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Home » DHS-7 Questionnaire Review - Archived » HIV/AIDS » Remove 'AIDS Virus' Language
Remove 'AIDS Virus' Language [message #1688] Thu, 27 March 2014 16:42 Go to next message
alstangl is currently offline  alstangl
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Registered: March 2014
Location: Washington, DC
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ICRW, on behalf of the Global Stigma and Discrimination Indicator Working Group (GSDIWG), recommends the replacement of the 'AIDS virus' phrase with 'HIV' in all questions where it currently appears in the HIV module, including questions: 902, 903, 904, 905, 906, 907, 914, 915, 916, 921, 922, 924, 926 and 930.


Rationale for change: Technically, AIDS is not a virus, HIV is. Thus, using the terminology 'AIDS virus' is technically incorrect and could foster confusion and misunderstanding of the difference between HIV and AIDS, resulting in poor quality data. In addition, the term 'AIDS virus' is stigmatizing, as it infers that people living with HIV will all progress to AIDS. The 'AIDS virus' language can also foster stigma by directly linking HIV and AIDS in respondent's minds. Given the negative association of AIDS with a long, debilitating death, the term often inspires fear, which is a key driver of stigma towards people living with HIV. In 2011, UNAIDS recommended that HIV and AIDS not be linked directly and that the term most specific and appropriate to a given situation be used in its Terminology Guidelines (See: http://www.unaids.org/en/media/unaids/contentassets/document s/document/2011/20111009_UNAIDS_Terminology_Guidelines_Midte rmAdditions_en.pdf) . Moving forward, the outdated 'AIDS virus' terminology should be replaced with 'HIV'.


Anne Stangl
Senior Behavioral Scientist
International Center for Research on Women
Washington, DC
Re: Remove 'AIDS Virus' Language [message #1761 is a reply to message #1688] Wed, 02 April 2014 13:12 Go to previous messageGo to next message
UNAIDS_RAL is currently offline  UNAIDS_RAL
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In 2011, in its Terminology Guidelines, UNAIDS recommended that HIV and AIDS not be linked directly and that the term most specific and appropriate to a given situation be used (See: http://www.unaids.org/en/media/unaids/contentassets/document s/document/2011/20111009_UNAIDS_Terminology_Guidelines_Midte rmAdditions_en.pdf). The outdated 'AIDS virus' terminology should be replaced with 'HIV', to avoid confusion and misunderstanding of the difference between HIV and AIDS which may affect quality of data. The term 'AIDS virus' is stigmatizing, due to the negative association of AIDS with a long, debilitating death that inspires fear. Research has identified fear as a key driver of stigma towards people living with HIV.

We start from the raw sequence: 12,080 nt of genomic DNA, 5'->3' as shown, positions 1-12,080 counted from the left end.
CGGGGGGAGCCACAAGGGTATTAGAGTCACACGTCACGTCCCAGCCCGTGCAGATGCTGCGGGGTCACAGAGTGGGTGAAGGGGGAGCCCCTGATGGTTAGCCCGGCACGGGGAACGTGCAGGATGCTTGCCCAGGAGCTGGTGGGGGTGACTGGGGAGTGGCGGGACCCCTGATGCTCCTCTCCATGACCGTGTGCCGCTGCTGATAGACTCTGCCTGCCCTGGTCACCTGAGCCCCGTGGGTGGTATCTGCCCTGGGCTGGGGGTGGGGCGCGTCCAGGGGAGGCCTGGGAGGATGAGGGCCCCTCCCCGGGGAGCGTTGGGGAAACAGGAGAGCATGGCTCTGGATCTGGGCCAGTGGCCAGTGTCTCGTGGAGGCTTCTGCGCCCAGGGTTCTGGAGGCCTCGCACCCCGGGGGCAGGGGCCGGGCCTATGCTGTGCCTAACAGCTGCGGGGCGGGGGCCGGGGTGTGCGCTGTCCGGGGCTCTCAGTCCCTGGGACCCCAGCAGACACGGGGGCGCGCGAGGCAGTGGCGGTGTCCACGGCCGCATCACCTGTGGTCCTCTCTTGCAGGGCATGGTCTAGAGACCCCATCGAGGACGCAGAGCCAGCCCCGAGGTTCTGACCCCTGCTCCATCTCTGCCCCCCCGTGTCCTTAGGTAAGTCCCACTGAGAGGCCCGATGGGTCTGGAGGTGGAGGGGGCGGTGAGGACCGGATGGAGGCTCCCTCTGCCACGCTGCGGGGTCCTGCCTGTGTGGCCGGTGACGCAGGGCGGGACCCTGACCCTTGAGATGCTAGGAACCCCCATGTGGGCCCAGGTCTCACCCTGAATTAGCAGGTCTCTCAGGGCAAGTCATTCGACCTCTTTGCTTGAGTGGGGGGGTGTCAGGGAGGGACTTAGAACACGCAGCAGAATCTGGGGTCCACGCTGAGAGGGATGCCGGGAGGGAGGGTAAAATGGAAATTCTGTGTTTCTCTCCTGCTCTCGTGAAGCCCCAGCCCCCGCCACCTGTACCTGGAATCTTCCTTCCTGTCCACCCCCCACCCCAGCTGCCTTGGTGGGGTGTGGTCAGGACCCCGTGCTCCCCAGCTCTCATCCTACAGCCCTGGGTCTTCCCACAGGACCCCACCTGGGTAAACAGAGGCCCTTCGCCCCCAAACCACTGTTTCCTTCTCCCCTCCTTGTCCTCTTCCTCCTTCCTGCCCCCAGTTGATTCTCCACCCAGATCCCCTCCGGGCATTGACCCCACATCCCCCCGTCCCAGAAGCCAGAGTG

Re: Remove 'AIDS Virus' Language [message #1790 is a reply to message #1688] Thu, 03 April 2014 07:00 Go to previous messageGo to next message
james.hargreaves@lshtm.ac is currently offline  james.hargreaves@lshtm.ac
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I agree with the comments made by Anne Stangl on behalf of the Global Stigma and Discrimination Indicator Working Group (GSDIWG)

James Hargreaves, Director, Centre for Evaluation, London School of Hygiene and Tropical Medicine
Re: Remove 'AIDS Virus' Language [message #1899 is a reply to message #1688] Mon, 07 April 2014 05:55 Go to previous messageGo to next message
cwolf is currently offline  cwolf
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On behalf of the Key Populations team at USAID Office of HIV/AIDS, I would like to support the changes ICRW has requested to remove the dated, inaccurate AIDS virus language.

Cameron Wolf, PhD, MSc
Senior HIV/AIDS Advisor for Key Populations
USAID Office of HIV/AIDS
Re: Remove 'AIDS Virus' Language [message #1945 is a reply to message #1688] Thu, 10 April 2014 11:23 Go to previous message
lnyblade
Messages: 2
Registered: March 2014
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On behalf of the Health Policy Project, I am writing to support removal of the term "AIDS virus". While it may have been helpful a decade ago to use this term to ensure respondents understood the questions, it is no longer necessary. We also know from the past decade of research that equating HIV and AIDS only serves to further stigma.

Laura Nyblade
Senior Technical Advisor, Stigma and Discrimination
Health Policy Project and RTI
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